SunTrust CEO dispenses financial, life wisdom to USF students
Bill Rogers' philosophy for having an enjoyable and fulfilling career is a simple one: do whatever you do with purpose.
The CEO of Atlanta-based SunTrust bank says that banks have gotten a bad rap for being part of the problems the U.S. faces: debt, the housing crisis, and Wall Street greed. But when he wakes up in the morning, Rogers said he sees his bank as being part of the solutions to those problems.
"Our purpose is lighting the way to financial well-being," he told USF Muma College of Business students at a recent October luncheon. "I fundamentally believe every day that if I work harder, I can help more people."
During a Florida trip, Rogers took time out of his schedule to speak with business students about everything from career advice to how to be more financially responsible. Rogers opened his talk by discussing SunTrust's hiring needs and the potential for new students. He spoke about "rock star" USF alumni Caitlin Kennedy and Tony Umholtz, who were at the luncheon, and how well they were doing at the company.
"The fact that we're continuing to hire from USF is a real good indication of success students are having in our company," he said. "This university has got a lot of strong core-value students. There's an appreciation that they've had to work hard to get here."
During Rogers' tenure at SunTrust, he said he is proudest of developing the company's purpose-driven initiatives into a company value employees can unite around, including "The Day of Purpose:" a day off for all SunTrust employees to get their financial affairs in order, whether doing taxes or meeting with a financial planner.
"We want our 26,000 employees to be taking care of their own situation so they can take care of clients," he said.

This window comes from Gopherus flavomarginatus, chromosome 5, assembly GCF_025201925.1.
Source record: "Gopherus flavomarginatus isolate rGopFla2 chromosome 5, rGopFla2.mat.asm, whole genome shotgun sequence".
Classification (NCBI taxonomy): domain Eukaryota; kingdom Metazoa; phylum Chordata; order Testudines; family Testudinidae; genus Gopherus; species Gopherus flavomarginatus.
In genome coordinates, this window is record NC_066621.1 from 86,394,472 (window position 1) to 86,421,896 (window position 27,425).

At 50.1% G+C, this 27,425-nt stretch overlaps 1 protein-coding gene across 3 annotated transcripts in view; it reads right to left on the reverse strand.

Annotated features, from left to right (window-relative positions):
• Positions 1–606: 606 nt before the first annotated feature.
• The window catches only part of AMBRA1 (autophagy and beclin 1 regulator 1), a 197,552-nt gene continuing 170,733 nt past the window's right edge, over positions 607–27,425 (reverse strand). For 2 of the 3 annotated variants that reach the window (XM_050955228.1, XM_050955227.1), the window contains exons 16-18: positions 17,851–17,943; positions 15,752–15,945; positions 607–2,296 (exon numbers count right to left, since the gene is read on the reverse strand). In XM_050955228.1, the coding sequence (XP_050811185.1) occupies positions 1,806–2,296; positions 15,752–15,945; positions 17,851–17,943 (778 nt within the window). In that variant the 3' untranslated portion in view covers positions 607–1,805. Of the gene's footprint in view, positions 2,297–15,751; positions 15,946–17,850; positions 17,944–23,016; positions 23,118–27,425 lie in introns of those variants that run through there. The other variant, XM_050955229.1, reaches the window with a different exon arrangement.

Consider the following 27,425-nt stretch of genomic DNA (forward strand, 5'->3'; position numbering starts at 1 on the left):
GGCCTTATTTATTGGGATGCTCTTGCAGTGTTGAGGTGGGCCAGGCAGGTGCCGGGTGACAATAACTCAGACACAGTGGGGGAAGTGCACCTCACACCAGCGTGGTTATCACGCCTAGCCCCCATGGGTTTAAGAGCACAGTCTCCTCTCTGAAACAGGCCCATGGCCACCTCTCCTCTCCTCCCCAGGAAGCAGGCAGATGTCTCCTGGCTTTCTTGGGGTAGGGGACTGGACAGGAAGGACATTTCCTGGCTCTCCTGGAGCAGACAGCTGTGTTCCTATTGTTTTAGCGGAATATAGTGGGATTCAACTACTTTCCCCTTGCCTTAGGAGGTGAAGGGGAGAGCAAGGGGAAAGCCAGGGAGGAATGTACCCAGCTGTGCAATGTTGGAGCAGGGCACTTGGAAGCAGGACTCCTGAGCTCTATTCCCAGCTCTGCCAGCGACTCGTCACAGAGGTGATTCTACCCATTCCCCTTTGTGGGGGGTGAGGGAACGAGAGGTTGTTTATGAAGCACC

Rogers also spoke with students about the ways they could prepare for financial stability in their own lives. He cited statistics that the No. 1 cause of health issues is stress, and that money is the top cause of stress. He said about 60 percent of Americans feel moderate or high amounts of financial stress. Rogers spoke about his hope that the younger generation wouldn't have to shoulder the burden of their parents' retirement.
"That's an obligation that we've got to be careful not to put in your laps," he said. "I think about you guys all the time."
SunTrust also provided $500 gift cards to four students chosen in a random drawing to start their path to financial well-being.
Rogers, for his part, said he felt like he was a winner after the luncheon.
"I feel like I got a gift today," he said. "I heard things from students that gave me a new way to think about the way we lead a company."
Sophia Benjelloun, a management information systems graduate student who attended the luncheon, was one of the gift card recipients, and said she appreciated the wisdom and financial assistance she received at the luncheon.
"I had to take on a grad class last-minute to continue in the master's program in the spring, and I'm really grateful," she said. "It was nice for someone like Mr. Rogers to take time out of his day to speak to students, and not only to give out advice but also to help out financially."